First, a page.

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Fri, 25 Jun 2021
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Attention

Losing Bees, Butterflies And Other Pollinators

Humans are reducing numbers of pollinators like bees and butterflies by destroying habitats, spraying pesticides and emitting pollution. Now, a University of Kansas researcher and a world-famous crop artist are behind a nationwide campaign to publicize the peril faced by species that transfer pollen between flowers.

"This is serious," said Orley "Chip" Taylor, professor of ecology and evolutionary biology at KU. "We're losing six thousand acres of habitat a day to development, 365 days a year. One out of every three bites you eat is traceable to pollinators' activity. But if you start losing pollinators, you start losing plants."

Taylor works with the North American Pollinator Protection Campaign (NAPPC). That group has successfully worked with the United States Department of Agriculture and U.S. Senate to designate June 24 through June 30, 2007, as "National Pollinator Week." The NAPPC also has convinced the United States Postal Service to issue a block of four "Pollination" stamps this summer depicting a Morrison's bumble bee, a calliope hummingbird, a lesser long-nosed bat and a Southern dogface butterfly.

Light Sabers

French Beekeepers Brace for Asian Sting

Ambushing locals as they return home from work, foreign invaders are dismembering French natives and feeding them to their young.

This horror scenario is playing out in France's beehives, where an ultra-aggressive species of Asian hornets - who likely migrated in pottery shipped from China - may be threatening French honey production.

The hornets are thought to have reached France in 2004 after stowing away on a cargo boat, said Claire Villemant, a lecturer at Paris' Natural History Museum.

Bizarro Earth

Spring's slow arrival hits crops, baseball

Wheat fields ruined by freezing temperatures, snowed-out baseball games in Cleveland and Chicago, and shivering vacationers have made this spring one to forget across much of the United States.

After the warmest winter ever recorded in the Northern Hemisphere and much talk of global warming, weather watchers say occasional snowstorms in the Midwest and Northeast, and unseasonable cold gripping much of the eastern two-thirds of the nation, is rare though not unprecedented.

Cloud Lightning

Storms Cancels Flights in N.Y and N.J.

NEW YORK - Airlines canceled 300 flights Sunday as a hard-blowing nor'easter gathered strength along the East Coast and threatened to deliver some of the worst flooding to coastal Long Island in 14 years.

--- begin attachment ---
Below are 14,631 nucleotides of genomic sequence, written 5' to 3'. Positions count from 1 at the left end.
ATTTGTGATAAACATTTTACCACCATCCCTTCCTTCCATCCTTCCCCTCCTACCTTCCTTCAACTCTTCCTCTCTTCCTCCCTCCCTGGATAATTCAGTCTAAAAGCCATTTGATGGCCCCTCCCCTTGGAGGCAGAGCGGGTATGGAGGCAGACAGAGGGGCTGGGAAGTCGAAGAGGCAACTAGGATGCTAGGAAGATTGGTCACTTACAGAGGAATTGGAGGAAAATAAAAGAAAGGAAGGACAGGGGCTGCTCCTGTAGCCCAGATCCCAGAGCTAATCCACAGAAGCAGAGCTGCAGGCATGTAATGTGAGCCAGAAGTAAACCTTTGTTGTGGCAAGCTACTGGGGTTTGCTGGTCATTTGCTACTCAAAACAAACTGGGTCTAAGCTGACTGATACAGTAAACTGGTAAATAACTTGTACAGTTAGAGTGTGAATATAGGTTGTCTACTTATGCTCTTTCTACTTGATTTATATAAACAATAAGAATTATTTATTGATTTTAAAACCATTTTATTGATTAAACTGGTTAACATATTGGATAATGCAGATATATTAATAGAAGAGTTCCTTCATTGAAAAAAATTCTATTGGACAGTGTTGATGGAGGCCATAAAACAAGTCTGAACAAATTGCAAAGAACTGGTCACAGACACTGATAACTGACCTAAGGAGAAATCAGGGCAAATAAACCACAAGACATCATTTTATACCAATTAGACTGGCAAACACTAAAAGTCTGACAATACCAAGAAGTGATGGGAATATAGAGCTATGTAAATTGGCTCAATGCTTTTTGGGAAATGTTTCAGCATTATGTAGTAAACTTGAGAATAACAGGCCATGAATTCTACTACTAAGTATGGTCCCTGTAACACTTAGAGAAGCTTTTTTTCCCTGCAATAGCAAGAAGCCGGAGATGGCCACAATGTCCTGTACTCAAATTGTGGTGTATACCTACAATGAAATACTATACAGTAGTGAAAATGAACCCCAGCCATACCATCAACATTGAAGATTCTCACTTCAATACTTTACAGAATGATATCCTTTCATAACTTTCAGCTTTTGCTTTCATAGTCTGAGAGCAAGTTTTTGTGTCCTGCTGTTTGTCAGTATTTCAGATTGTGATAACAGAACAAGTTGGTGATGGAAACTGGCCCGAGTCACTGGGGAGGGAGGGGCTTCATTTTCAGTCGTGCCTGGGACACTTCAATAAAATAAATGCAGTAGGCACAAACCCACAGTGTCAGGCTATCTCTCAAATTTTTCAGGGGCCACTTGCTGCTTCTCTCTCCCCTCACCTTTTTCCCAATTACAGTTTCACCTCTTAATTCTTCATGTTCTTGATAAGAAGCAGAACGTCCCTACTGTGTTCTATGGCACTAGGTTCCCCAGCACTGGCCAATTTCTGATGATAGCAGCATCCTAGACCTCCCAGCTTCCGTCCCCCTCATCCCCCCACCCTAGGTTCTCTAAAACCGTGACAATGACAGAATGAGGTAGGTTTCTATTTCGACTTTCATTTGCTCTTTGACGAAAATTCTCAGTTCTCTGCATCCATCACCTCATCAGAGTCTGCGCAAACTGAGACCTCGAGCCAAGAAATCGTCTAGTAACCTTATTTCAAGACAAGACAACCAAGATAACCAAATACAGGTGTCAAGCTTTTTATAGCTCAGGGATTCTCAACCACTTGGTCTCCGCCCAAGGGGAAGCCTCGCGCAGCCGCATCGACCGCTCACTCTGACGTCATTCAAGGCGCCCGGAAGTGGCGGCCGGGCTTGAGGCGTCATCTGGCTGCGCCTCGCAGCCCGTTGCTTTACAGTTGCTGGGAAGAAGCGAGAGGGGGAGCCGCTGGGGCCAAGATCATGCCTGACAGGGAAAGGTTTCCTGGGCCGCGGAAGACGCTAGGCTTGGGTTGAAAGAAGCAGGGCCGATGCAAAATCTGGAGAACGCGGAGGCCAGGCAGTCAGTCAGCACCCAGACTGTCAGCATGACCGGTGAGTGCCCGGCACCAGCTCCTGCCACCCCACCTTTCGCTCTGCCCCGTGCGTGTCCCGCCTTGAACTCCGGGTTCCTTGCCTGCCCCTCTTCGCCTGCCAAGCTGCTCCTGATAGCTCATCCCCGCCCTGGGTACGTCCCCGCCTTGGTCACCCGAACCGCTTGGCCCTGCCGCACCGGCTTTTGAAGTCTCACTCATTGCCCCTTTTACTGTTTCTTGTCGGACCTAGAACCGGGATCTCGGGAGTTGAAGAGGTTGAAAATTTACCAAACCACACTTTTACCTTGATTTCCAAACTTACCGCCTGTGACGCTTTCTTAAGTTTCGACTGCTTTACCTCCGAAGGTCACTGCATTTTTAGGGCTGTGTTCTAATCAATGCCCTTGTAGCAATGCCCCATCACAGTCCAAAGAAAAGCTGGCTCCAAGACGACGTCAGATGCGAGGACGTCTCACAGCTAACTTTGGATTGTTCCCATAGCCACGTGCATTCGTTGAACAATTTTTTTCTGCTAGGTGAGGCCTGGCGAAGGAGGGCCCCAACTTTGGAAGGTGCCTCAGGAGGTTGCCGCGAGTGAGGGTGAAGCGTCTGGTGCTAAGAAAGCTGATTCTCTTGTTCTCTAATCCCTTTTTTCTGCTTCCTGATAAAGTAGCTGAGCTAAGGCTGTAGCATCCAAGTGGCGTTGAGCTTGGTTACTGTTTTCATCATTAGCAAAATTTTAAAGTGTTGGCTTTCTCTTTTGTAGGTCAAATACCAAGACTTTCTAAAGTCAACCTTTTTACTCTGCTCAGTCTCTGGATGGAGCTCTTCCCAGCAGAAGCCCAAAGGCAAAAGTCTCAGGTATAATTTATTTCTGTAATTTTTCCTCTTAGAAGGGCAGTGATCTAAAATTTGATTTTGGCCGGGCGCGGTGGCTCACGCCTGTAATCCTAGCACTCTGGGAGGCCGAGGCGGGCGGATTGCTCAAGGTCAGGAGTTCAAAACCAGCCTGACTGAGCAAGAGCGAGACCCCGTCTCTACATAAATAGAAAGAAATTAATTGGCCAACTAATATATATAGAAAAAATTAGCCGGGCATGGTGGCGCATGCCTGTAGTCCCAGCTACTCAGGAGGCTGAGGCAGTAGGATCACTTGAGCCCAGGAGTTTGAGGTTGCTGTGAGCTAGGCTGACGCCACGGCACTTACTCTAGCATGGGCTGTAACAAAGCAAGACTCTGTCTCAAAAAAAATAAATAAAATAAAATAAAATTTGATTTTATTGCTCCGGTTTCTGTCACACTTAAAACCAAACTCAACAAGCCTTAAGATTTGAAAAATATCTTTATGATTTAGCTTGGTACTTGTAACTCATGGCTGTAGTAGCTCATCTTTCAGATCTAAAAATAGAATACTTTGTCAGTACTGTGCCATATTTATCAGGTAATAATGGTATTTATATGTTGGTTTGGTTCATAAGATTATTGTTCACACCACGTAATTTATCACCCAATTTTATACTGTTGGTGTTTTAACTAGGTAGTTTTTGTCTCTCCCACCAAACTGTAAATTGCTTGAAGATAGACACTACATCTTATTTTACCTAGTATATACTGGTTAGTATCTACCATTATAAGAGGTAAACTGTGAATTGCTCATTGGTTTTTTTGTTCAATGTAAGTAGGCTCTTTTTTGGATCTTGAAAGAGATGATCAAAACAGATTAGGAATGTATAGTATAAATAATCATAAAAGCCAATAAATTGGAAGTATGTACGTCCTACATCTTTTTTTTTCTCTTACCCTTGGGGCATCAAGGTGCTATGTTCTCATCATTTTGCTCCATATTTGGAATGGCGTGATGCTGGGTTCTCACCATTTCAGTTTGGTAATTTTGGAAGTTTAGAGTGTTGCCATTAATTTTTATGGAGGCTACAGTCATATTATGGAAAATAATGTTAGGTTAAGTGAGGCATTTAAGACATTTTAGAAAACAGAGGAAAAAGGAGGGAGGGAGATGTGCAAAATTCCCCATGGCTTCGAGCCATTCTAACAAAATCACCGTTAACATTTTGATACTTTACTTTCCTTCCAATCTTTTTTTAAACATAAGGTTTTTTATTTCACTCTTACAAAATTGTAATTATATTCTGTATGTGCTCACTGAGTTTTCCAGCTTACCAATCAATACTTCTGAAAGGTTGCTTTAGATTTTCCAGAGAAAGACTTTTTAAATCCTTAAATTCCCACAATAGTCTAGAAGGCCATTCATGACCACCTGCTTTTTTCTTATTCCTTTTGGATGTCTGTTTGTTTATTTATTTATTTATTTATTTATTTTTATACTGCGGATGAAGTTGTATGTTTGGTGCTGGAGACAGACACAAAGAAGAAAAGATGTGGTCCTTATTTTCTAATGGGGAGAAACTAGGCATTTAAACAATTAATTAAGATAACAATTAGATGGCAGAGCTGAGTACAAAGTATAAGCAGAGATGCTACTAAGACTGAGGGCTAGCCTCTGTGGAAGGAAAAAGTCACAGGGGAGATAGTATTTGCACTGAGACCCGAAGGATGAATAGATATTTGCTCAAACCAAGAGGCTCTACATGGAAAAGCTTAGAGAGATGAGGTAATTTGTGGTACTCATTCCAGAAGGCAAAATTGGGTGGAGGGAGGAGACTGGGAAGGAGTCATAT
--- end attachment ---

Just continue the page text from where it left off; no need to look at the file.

Red Flag

Are mobile phones wiping out our bees?

Scientists claim radiation from handsets are to blame for mysterious 'colony collapse' of bees

Star

UK weather: Its July in April

Britain will enjoy the warmest weather of the year so far this weekend as Britain basks in glorious sunshine, weather forecasters have predicted.

It is expected to be around 10 degrees above the seasonal average in the coming days as thermometers in parts of Britain hit 24C-25C (75F-77F).

Cloud Lightning

Storm Blamed for 5 Deaths Heads East

ALBANY, N.Y. - The Northeast on Saturday braced for a hard-blowing nor'easter that could bring severe coastal flooding, power outages and more than a foot of snow in some places.

Cloud Lightning

Thai flash floods kill 27 holidaymakers

Flash floods killed at least 27 people and injured more than 20 at three waterfalls in the southern Thai province of Trang on Saturday as they celebrated the Thai New Year, disaster officials said.

Attention

US: The weird weather is causing problems for Michigan fruit crops

It is everywhere you look around West Michigan. The snow is an inconvenience, it is a mess. But it is also a threat to the farmers who put fruits and vegetables on your family's table. Growers say there is definitely going to be some damage to the fruit crops, but they don't know how much. The good news is that it won't be as bad as some other states. Down south, some of the fruit crops like peaches and apples are wiped out.

In Kent City, Nels Nyblad grows apples, peaches, plums, apricots and cherries. As far as the weather goes, he says, "I've never seen anything like it." Nyblad is trying to stay positive, but admits that the weird weather is a concern. He's been pulling branches from his trees every day to see if they've been damaged. Some of them are already budding. "They thought it was spring and it turned winter on us again", says Nyblad.

It's that warm spell a few weeks ago and the recent freeze that caused the problems. When the trees got buds and opened up, they were exposed to the cold. Nyblad says "The earliest flowering fruits have been damaged-apricots, plums." Nyblad also expects a smaller crop of peaches. "We may not be able to send semi loads full of them. Suppliers may be limited, but they should be good."

Wolf

Giant Mice Devouring Island Seabird Chicks, Threatening Extinction

Hordes of giant mice are devouring endangered seabird chicks on a remote South Atlantic island and may be pushing some of the birds to extinction, scientists report.

The carnage has harmed the breeding success of endangered Tristan albatrosses and threatened Atlantic petrels on Gough Island, a British territory a thousand miles (1,600 kilometers) off the coast of South Africa.

The birds' sole breeding ground is home to 22 bird species - 10 million birds in total - and is considered the world's most important seabird colony.

Common house mice were introduced to the island more than a century ago. Now three times larger than normal mice, the invasive rodents likely number more than a million.